PW day 04: Thu 25 Feb 2016; Hebden Bridge to Ponden
|Walk descriptor||Pennine Way||Day||04|
|Date||Thu 25 Feb 2016||Start to end time||07h 07m|
|Start point||Hebden Bridge||End point||Ponden|
|Miles today||12.60||Cu miles||65.48|
|Ft today||2,777||Cu ft||11,697|
|Route miles left||217.11||Route ft left||32,086|
|Today’s weather||Mostly sunny in the morning, though more cloudy in the afternoon. Dry all day. Very light north westerly breeze. About 2C|
(the red cross in a circle shows where I am at the moment)
|GPX based track of today’s walk
(click button to download file) GPX
Well, my charmed existence continues
Yes, I enjoyed my fourth consecutive sunny, rain-free day today, which is probably a record for the Pennine Way. I daren’t even look at the weather forecast. Sometimes it’s just better not to know.
So it was some difficulty that I forced myself to stay in bed for an extra hour this morning, in anticipation of a short – 13 mile – walk over the hill to Ponden. I lay in bed looking out of the window at the brilliant sun, clear sky and sparking frost and to my amazement I actually found I wanted to get up early and get going. This is the first time this has ever happened to me.
But I didn’t want to get away too soon, as I was reluctant to arrive at my next night’s B&B before they would be ready for me. Also, on a more practical note, an old (only in the sense of a long friendship, not age, of course) school-friend, Sarah, was joining me for the day’s walk, so I needed to await the arrival of her early train from Leeds.
Once I’d had breakfast (a salmon bagel which was much more in the Hebden vein than – and a welcome change from – bacon and eggs), and the travelling party assembled, we set off up the steep hillside towards Ponden. It was great to have company and there was lots of news to be caught up on, and medical ailments to be compared (not really, but I think that is the sort of thing you are supposed to talk about when you are “retired”).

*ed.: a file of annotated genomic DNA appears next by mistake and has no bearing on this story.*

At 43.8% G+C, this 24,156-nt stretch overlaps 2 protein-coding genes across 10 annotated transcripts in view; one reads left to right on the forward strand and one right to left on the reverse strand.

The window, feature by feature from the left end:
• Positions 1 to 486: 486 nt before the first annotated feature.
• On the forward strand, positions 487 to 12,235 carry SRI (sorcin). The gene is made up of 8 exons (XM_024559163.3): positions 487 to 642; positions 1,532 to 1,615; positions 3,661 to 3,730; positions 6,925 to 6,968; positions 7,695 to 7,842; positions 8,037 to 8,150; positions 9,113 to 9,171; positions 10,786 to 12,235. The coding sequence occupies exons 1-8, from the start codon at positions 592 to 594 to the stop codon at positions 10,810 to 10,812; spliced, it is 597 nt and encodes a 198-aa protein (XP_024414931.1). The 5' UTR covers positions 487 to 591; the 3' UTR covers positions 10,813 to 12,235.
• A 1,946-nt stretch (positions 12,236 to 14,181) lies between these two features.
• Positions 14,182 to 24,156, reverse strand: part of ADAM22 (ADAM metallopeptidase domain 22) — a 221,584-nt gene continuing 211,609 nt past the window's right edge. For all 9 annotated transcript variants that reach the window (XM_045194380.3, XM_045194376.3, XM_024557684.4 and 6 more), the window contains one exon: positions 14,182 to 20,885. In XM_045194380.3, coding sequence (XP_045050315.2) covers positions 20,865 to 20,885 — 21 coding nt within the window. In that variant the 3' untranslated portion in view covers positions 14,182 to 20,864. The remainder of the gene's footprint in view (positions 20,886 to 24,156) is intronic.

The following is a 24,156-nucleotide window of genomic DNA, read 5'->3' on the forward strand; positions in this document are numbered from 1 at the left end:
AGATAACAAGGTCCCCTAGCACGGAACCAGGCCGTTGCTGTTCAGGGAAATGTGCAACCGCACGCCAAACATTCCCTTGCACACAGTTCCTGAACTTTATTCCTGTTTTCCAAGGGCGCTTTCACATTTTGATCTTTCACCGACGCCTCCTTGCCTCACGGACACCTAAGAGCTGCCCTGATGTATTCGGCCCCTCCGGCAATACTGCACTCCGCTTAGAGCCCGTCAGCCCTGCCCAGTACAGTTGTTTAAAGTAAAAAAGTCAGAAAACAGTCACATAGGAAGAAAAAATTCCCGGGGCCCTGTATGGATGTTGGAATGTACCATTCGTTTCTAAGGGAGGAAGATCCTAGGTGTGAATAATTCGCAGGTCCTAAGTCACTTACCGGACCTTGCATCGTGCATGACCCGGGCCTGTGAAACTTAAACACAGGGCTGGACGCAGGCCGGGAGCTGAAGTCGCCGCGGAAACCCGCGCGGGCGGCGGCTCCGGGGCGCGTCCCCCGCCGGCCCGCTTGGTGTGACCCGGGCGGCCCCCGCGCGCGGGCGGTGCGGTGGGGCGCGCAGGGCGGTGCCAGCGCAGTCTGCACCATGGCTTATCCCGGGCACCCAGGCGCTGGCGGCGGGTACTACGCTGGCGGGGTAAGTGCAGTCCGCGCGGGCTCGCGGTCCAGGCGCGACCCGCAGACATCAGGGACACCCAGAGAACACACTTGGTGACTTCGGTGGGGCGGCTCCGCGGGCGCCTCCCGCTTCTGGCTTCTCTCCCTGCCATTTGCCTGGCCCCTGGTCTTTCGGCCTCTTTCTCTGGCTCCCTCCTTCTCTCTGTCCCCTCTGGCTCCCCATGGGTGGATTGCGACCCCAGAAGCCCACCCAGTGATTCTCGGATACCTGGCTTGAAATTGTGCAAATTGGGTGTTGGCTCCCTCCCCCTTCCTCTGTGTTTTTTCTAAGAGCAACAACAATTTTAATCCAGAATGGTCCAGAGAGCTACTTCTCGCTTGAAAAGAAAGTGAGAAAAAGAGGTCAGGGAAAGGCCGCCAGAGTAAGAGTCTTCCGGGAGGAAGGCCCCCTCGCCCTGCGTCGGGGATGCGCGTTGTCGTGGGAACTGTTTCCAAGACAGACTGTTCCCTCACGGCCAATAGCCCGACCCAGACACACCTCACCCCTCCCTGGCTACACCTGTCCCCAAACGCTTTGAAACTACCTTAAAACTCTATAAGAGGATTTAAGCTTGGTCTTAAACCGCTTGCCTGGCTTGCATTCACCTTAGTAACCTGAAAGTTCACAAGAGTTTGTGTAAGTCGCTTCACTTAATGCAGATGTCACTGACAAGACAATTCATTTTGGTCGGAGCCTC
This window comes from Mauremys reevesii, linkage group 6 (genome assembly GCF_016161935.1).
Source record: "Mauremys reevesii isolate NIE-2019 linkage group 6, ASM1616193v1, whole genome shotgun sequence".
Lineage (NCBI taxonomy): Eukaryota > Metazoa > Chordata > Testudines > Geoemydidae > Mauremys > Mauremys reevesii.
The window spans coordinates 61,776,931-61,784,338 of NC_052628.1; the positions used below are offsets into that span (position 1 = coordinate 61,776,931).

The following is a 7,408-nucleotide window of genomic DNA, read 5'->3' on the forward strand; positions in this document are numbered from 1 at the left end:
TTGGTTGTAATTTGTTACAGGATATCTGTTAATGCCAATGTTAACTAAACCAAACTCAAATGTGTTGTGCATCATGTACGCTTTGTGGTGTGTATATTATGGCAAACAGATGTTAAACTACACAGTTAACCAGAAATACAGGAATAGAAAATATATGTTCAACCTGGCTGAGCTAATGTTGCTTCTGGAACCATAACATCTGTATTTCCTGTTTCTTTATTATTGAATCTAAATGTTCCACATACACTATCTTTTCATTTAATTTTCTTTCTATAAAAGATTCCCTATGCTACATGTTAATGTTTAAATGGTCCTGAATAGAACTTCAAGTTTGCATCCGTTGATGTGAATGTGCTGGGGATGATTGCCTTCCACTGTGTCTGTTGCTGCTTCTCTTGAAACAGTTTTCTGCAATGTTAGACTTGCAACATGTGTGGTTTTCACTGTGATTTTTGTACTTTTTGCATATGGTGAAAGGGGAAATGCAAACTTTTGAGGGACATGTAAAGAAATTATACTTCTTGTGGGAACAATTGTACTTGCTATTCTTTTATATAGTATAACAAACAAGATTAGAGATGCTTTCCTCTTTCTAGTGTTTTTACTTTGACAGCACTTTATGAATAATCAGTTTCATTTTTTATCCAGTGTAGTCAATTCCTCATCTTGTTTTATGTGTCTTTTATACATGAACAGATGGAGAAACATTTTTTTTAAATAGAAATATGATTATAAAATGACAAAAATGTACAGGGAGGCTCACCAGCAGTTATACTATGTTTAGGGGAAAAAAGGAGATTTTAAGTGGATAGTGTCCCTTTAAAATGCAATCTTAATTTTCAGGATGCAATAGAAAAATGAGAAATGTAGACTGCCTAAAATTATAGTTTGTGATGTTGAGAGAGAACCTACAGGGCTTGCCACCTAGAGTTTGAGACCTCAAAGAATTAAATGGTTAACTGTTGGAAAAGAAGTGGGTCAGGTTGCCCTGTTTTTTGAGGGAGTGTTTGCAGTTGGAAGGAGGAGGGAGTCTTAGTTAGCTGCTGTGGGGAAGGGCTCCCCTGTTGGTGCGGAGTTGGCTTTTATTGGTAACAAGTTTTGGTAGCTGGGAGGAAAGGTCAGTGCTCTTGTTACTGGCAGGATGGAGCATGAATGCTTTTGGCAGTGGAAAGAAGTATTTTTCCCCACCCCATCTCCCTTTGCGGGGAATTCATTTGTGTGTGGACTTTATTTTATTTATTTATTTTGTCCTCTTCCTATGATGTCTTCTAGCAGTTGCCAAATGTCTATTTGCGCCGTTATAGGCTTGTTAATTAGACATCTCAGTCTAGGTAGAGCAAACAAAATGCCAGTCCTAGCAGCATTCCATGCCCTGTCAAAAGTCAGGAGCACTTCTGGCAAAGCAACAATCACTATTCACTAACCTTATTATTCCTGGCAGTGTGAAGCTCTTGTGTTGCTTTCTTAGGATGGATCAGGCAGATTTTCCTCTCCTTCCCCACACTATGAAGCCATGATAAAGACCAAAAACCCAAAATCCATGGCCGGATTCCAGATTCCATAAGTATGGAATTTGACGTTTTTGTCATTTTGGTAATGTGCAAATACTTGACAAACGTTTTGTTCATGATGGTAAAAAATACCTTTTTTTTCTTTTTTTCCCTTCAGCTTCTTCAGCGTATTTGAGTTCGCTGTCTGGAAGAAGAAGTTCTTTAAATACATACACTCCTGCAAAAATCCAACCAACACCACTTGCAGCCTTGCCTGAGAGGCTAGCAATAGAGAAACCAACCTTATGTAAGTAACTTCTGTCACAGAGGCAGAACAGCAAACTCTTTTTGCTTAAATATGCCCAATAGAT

So the miles passed easily, and once again, the views were spectacular. Although we lost the sun around lunchtime, it remained clear and dry all day, affording 360 degree panoramas which are supposed stretch as far as York, at least 60 miles away. And closer at hand, there was plenty of interest as well.
The climb out of the Calder Valley was steep, but the tantalising prospect of the sunlit uplands on the slope above beckoned us out of the shady and cold valley and we quickly made our way up the network of paths to the top. Looking back the views, once again, were stunning, with Stoodley Pike and melancholy Mankinholes clearly standing out on the other side of the valley.
Towards the end of the day, we came to Top Withens farm – now a ruin but inhabited until the 1920s. It’s a desolate spot, supposedly the inspiration for “Wuthering Heights” in the Bronte novel of the same name. It’s a bit of a pilgrimage destination for many visitors to the area – many of whom are apparently Japanese. In fact, we did spot some of the familiar “Pennine Way” signs which were actually written in Japanese script. Quite bizarre in this remote spot.
Sarah left that point and headed to Haworth to catch a bus home, and I hiked on to complete the last couple of miles of the day’s walk
Tonight I’m staying in a B&B at Ponden Hall, which is both interesting and steeped in Bronte history. I feel a bit of a Heathcliffe here as I write this blog, gazing out of the window at the brilliant clear– and bitter cold – night outside. “Out on the wiley, windy moors” as Kate Bush would have said. I can almost hear Cathy banging at the window.